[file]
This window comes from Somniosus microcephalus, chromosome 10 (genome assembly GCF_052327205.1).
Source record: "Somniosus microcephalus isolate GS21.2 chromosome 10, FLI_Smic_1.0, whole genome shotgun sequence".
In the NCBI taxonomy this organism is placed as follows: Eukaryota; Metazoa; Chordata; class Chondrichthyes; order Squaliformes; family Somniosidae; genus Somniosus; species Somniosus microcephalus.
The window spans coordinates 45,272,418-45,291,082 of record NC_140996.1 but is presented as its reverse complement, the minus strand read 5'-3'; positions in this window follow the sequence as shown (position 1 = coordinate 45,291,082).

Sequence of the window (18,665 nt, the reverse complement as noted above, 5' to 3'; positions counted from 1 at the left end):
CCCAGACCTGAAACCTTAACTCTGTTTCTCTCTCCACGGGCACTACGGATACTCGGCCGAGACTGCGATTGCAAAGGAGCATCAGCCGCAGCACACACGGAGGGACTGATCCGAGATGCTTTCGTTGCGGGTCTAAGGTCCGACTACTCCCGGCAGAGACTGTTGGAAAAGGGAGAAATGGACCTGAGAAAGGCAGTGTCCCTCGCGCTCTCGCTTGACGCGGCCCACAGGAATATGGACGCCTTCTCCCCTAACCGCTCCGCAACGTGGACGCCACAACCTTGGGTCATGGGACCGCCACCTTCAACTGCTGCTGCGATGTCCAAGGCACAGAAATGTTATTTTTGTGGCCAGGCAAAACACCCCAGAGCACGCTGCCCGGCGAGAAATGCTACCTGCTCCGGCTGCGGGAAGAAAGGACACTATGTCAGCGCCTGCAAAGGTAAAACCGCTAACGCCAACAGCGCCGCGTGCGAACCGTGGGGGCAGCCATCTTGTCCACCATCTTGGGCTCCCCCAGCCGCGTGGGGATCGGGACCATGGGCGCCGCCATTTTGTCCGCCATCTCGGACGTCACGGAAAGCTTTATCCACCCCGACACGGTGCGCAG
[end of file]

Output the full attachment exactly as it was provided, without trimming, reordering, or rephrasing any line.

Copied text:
This window comes from Somniosus microcephalus, chromosome 10 (genome assembly GCF_052327205.1).
Source record: "Somniosus microcephalus isolate GS21.2 chromosome 10, FLI_Smic_1.0, whole genome shotgun sequence".
In the NCBI taxonomy this organism is placed as follows: Eukaryota; Metazoa; Chordata; class Chondrichthyes; order Squaliformes; family Somniosidae; genus Somniosus; species Somniosus microcephalus.
The window spans coordinates 45,272,418-45,291,082 of record NC_140996.1 but is presented as its reverse complement, the minus strand read 5'-3'; positions in this window follow the sequence as shown (position 1 = coordinate 45,291,082).

Sequence of the window (18,665 nt, the reverse complement as noted above, 5' to 3'; positions counted from 1 at the left end):
CCCAGACCTGAAACCTTAACTCTGTTTCTCTCTCCACGGGCACTACGGATACTCGGCCGAGACTGCGATTGCAAAGGAGCATCAGCCGCAGCACACACGGAGGGACTGATCCGAGATGCTTTCGTTGCGGGTCTAAGGTCCGACTACTCCCGGCAGAGACTGTTGGAAAAGGGAGAAATGGACCTGAGAAAGGCAGTGTCCCTCGCGCTCTCGCTTGACGCGGCCCACAGGAATATGGACGCCTTCTCCCCTAACCGCTCCGCAACGTGGACGCCACAACCTTGGGTCATGGGACCGCCACCTTCAACTGCTGCTGCGATGTCCAAGGCACAGAAATGTTATTTTTGTGGCCAGGCAAAACACCCCAGAGCACGCTGCCCGGCGAGAAATGCTACCTGCTCCGGCTGCGGGAAGAAAGGACACTATGTCAGCGCCTGCAAAGGTAAAACCGCTAACGCCAACAGCGCCGCGTGCGAACCGTGGGGGCAGCCATCTTGTCCACCATCTTGGGCTCCCCCAGCCGCGTGGGGATCGGGACCATGGGCGCCGCCATTTTGTCCGCCATCTCGGACGTCACGGAAAGCTTTATCCACCCCGACACGGTGCGCAG